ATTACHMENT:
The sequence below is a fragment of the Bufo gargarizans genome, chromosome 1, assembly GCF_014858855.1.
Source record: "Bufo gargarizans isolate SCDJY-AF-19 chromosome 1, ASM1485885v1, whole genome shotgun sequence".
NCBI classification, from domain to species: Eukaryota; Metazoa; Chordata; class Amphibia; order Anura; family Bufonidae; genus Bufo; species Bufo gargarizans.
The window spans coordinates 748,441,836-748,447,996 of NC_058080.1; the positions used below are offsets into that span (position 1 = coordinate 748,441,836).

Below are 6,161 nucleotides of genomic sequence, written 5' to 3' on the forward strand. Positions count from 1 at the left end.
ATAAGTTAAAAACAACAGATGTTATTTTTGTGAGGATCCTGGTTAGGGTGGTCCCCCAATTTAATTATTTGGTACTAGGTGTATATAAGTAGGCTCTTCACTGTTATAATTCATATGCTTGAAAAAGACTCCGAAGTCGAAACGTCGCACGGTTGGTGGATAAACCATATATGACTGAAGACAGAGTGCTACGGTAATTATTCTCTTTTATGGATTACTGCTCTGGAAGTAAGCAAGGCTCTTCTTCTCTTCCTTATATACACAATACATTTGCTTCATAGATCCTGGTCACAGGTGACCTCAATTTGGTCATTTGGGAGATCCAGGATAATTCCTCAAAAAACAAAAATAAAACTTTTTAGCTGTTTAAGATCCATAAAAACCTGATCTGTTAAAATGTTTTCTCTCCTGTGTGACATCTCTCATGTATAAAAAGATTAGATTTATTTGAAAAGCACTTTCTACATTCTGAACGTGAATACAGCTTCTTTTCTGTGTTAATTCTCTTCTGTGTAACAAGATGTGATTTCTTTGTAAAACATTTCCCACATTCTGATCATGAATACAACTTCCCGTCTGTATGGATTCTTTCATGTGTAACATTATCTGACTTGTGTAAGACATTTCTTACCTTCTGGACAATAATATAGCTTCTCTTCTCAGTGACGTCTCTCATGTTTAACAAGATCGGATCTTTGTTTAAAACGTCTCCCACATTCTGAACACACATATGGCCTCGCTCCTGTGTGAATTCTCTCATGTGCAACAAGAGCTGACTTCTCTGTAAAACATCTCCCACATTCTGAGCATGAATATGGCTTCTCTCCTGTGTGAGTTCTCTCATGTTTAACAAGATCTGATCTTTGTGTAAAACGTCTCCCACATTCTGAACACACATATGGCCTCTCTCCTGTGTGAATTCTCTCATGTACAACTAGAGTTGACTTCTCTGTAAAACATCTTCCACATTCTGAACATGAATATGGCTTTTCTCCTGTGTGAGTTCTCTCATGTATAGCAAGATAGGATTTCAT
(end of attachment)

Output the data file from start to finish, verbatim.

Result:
The sequence below is a fragment of the Bufo gargarizans genome, chromosome 1, assembly GCF_014858855.1.
Source record: "Bufo gargarizans isolate SCDJY-AF-19 chromosome 1, ASM1485885v1, whole genome shotgun sequence".
NCBI classification, from domain to species: Eukaryota; Metazoa; Chordata; class Amphibia; order Anura; family Bufonidae; genus Bufo; species Bufo gargarizans.
The window spans coordinates 748,441,836-748,447,996 of NC_058080.1; the positions used below are offsets into that span (position 1 = coordinate 748,441,836).

Below are 6,161 nucleotides of genomic sequence, written 5' to 3' on the forward strand. Positions count from 1 at the left end.
ATAAGTTAAAAACAACAGATGTTATTTTTGTGAGGATCCTGGTTAGGGTGGTCCCCCAATTTAATTATTTGGTACTAGGTGTATATAAGTAGGCTCTTCACTGTTATAATTCATATGCTTGAAAAAGACTCCGAAGTCGAAACGTCGCACGGTTGGTGGATAAACCATATATGACTGAAGACAGAGTGCTACGGTAATTATTCTCTTTTATGGATTACTGCTCTGGAAGTAAGCAAGGCTCTTCTTCTCTTCCTTATATACACAATACATTTGCTTCATAGATCCTGGTCACAGGTGACCTCAATTTGGTCATTTGGGAGATCCAGGATAATTCCTCAAAAAACAAAAATAAAACTTTTTAGCTGTTTAAGATCCATAAAAACCTGATCTGTTAAAATGTTTTCTCTCCTGTGTGACATCTCTCATGTATAAAAAGATTAGATTTATTTGAAAAGCACTTTCTACATTCTGAACGTGAATACAGCTTCTTTTCTGTGTTAATTCTCTTCTGTGTAACAAGATGTGATTTCTTTGTAAAACATTTCCCACATTCTGATCATGAATACAACTTCCCGTCTGTATGGATTCTTTCATGTGTAACATTATCTGACTTGTGTAAGACATTTCTTACCTTCTGGACAATAATATAGCTTCTCTTCTCAGTGACGTCTCTCATGTTTAACAAGATCGGATCTTTGTTTAAAACGTCTCCCACATTCTGAACACACATATGGCCTCGCTCCTGTGTGAATTCTCTCATGTGCAACAAGAGCTGACTTCTCTGTAAAACATCTCCCACATTCTGAGCATGAATATGGCTTCTCTCCTGTGTGAGTTCTCTCATGTTTAACAAGATCTGATCTTTGTGTAAAACGTCTCCCACATTCTGAACACACATATGGCCTCTCTCCTGTGTGAATTCTCTCATGTACAACTAGAGTTGACTTCTCTGTAAAACATCTTCCACATTCTGAACATGAATATGGCTTTTCTCCTGTGTGAGTTCTCTCATGTATAGCAAGATAGGATTTCAT